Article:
A new study conducted by researchers from the University of Washington found that nearly half of all gun owners are keeping their guns unlocked at home.
The survey focused on Washington residents, all of whom had attended gun safety events where they received free devices to lock up their guns. However, 40 percent of survey respondents reported not locking their guns at home. Unfortunately, having kids around didn’t improve this behavior.
“Even in this population, which had some interest in or awareness of firearm safety, there was a high prevalence of unlocked firearms,” said researcher Aisha King.
Prioritizing gun safety
The researchers surveyed attendees of 10 gun safety events in Washington State that occurred between 2015 and 2018. Participants were asked to report on their gun safety habits, including how they most often stored their firearms at home.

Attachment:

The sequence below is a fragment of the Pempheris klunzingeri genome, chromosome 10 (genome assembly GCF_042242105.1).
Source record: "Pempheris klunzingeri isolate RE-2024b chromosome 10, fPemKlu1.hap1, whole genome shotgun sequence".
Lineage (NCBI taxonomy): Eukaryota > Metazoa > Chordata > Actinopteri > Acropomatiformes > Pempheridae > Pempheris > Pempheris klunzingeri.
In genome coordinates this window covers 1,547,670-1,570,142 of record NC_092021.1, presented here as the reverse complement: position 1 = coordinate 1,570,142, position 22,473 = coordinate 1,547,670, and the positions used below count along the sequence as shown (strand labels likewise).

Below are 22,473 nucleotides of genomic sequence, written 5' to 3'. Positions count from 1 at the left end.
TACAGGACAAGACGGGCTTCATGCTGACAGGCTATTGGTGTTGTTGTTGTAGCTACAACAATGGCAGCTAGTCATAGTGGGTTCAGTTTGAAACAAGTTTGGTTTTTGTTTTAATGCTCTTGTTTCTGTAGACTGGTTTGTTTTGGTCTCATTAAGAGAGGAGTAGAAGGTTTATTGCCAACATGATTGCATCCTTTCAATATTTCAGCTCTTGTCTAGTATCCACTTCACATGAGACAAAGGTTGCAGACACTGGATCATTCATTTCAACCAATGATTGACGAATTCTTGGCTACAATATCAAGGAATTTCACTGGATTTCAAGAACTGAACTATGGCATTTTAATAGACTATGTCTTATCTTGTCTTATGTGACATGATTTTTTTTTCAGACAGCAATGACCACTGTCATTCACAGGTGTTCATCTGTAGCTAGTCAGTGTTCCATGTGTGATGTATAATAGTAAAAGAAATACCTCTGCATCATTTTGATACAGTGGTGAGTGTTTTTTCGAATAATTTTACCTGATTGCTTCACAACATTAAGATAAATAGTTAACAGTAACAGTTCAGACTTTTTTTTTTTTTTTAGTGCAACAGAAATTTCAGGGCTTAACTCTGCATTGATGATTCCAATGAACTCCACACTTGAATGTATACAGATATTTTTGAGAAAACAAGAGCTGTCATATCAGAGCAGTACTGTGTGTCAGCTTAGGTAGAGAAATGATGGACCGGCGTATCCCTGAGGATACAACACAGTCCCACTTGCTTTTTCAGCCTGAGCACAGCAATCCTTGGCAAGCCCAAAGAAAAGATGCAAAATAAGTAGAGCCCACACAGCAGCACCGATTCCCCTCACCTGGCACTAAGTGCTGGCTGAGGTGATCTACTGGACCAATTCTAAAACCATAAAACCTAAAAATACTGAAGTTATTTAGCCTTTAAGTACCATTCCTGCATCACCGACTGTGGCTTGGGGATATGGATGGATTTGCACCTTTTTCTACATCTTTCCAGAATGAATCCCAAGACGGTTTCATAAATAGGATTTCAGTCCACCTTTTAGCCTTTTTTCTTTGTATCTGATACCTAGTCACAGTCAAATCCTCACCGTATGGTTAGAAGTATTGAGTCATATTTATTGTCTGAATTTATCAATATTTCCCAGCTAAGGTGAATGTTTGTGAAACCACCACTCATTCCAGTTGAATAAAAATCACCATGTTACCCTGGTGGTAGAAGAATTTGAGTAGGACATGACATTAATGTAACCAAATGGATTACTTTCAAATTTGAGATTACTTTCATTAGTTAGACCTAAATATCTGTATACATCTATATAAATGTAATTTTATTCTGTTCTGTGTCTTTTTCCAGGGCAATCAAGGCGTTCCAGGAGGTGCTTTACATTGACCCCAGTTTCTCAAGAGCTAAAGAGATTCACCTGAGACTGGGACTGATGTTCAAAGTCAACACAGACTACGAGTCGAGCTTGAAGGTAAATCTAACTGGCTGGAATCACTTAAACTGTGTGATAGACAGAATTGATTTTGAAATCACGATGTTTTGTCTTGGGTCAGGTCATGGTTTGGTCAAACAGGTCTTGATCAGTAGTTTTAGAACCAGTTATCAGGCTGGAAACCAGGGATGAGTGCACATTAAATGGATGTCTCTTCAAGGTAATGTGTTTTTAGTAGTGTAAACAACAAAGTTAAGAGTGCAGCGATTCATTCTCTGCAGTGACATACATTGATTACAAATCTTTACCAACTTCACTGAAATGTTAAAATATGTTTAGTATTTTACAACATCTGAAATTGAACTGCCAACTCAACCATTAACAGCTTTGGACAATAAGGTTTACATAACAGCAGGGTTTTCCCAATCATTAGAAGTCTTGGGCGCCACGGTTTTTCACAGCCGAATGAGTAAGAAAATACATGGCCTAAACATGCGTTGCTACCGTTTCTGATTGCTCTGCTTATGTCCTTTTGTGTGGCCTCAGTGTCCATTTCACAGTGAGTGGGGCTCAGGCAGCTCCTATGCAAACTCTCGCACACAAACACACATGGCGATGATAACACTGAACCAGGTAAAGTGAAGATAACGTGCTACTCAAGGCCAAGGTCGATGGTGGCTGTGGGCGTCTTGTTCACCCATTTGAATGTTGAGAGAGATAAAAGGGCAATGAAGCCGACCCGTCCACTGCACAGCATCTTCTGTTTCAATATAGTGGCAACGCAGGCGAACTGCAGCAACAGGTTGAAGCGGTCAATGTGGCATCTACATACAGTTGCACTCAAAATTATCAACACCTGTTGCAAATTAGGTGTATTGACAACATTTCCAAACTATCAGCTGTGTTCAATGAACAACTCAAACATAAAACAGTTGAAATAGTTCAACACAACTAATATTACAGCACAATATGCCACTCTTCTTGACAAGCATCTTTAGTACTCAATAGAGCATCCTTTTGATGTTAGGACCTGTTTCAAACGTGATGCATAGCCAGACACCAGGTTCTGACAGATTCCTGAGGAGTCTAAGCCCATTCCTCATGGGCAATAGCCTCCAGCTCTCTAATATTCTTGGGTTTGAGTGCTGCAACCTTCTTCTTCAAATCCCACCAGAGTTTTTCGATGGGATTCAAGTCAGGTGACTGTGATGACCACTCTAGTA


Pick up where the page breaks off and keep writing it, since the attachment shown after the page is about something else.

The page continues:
This population was unique in that they were not only all gun owners, but they were attending events designed to enhance safety around guns. Participants even received proper training on the safest ways to store guns in the home.
“The purpose of the events is to increase the use of safe firearm storage, an evidence-based strategy to reduce firearm-related injuries and death,” said Elizabeth Bennett, co-director of the gun safety events at Seattle Children’s Hospital. “Our goal is to create a more comfortable environment to learn about locking up firearms and to have the devices ready to use right away.”
The survey findings showed that 40 percent of participants typically did not lock up their guns at home, even when kids were around. Moreover, nearly 15 percent of participants said their guns in the home were loaded and left unlocked.
These results emphasize the importance of following gun safety, especially when kids are in the house, as leaving guns unlocked and loaded can increase the risk of any number of injuries or accidents.
“A lot of times, the kids do know,” said King. “Also, guardians might think that training adolescent or older children is enough to keep them safe, that training means they don’t have to lock their guns. Unfortunately, a lot of adolescents are at high risk of suicide, and unlocked guns add to that risk -- regardless of training.”
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